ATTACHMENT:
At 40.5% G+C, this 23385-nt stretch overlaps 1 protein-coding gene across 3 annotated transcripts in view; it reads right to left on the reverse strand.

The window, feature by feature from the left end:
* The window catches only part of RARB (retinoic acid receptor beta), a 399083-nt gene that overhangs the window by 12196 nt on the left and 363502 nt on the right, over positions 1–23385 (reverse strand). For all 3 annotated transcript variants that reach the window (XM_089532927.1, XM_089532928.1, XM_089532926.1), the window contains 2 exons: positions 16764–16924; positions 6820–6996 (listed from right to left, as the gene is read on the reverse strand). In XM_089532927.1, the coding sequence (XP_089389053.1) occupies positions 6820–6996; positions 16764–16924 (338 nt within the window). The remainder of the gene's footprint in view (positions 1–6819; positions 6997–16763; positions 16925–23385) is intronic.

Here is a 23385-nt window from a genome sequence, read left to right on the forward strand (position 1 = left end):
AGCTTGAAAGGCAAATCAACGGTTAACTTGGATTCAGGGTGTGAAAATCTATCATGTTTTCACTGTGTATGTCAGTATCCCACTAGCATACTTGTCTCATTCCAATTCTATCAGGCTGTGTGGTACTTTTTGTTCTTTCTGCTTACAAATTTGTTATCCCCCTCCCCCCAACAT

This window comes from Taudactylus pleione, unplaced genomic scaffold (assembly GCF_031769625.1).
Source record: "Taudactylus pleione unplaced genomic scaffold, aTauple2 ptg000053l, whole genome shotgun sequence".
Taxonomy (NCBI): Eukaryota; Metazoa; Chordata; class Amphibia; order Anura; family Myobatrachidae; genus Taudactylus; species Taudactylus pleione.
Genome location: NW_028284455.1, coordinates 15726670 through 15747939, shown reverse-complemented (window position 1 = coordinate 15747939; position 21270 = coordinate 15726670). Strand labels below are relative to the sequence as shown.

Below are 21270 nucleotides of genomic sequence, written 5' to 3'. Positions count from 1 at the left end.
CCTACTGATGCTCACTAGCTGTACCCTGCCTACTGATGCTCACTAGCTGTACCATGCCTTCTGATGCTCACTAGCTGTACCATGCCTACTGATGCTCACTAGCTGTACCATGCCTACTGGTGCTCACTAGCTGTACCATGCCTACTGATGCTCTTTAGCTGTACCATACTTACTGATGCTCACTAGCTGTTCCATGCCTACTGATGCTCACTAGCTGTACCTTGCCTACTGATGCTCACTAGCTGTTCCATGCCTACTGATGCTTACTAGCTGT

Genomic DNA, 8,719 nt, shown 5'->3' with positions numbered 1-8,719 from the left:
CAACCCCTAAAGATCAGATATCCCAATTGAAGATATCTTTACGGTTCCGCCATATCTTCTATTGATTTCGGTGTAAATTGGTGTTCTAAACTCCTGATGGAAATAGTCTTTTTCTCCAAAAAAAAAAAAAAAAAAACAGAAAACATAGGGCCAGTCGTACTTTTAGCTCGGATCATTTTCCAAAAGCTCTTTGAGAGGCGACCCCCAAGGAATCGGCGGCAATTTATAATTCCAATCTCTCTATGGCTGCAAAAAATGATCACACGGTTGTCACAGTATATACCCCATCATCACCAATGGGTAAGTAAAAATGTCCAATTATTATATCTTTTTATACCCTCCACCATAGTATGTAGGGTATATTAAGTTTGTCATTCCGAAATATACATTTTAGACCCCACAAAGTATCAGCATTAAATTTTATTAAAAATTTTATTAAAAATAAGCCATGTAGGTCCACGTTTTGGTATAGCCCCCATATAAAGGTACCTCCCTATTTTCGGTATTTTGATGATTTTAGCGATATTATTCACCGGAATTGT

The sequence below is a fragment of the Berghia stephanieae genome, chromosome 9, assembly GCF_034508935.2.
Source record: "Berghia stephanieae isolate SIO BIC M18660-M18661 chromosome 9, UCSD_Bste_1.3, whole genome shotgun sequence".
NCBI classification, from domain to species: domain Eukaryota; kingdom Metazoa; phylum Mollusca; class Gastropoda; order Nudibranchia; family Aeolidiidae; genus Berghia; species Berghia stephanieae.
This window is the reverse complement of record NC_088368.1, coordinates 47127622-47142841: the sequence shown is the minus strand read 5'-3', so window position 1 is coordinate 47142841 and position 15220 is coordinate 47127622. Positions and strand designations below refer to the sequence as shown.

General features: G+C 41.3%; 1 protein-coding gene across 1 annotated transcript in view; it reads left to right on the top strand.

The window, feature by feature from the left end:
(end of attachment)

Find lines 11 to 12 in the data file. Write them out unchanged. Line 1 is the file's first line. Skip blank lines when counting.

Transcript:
CCTACTGATGCTCACTAGCTGTACCCTGCCTACTGATGCTCACTAGCTGTACCATGCCTTCTGATGCTCACTAGCTGTACCATGCCTACTGATGCTCACTAGCTGTACCATGCCTACTGGTGCTCACTAGCTGTACCATGCCTACTGATGCTCTTTAGCTGTACCATACTTACTGATGCTCACTAGCTGTTCCATGCCTACTGATGCTCACTAGCTGTACCTTGCCTACTGATGCTCACTAGCTGTTCCATGCCTACTGATGCTTACTAGCTGT

Genomic DNA, 8,719 nt, shown 5'->3' with positions numbered 1-8,719 from the left: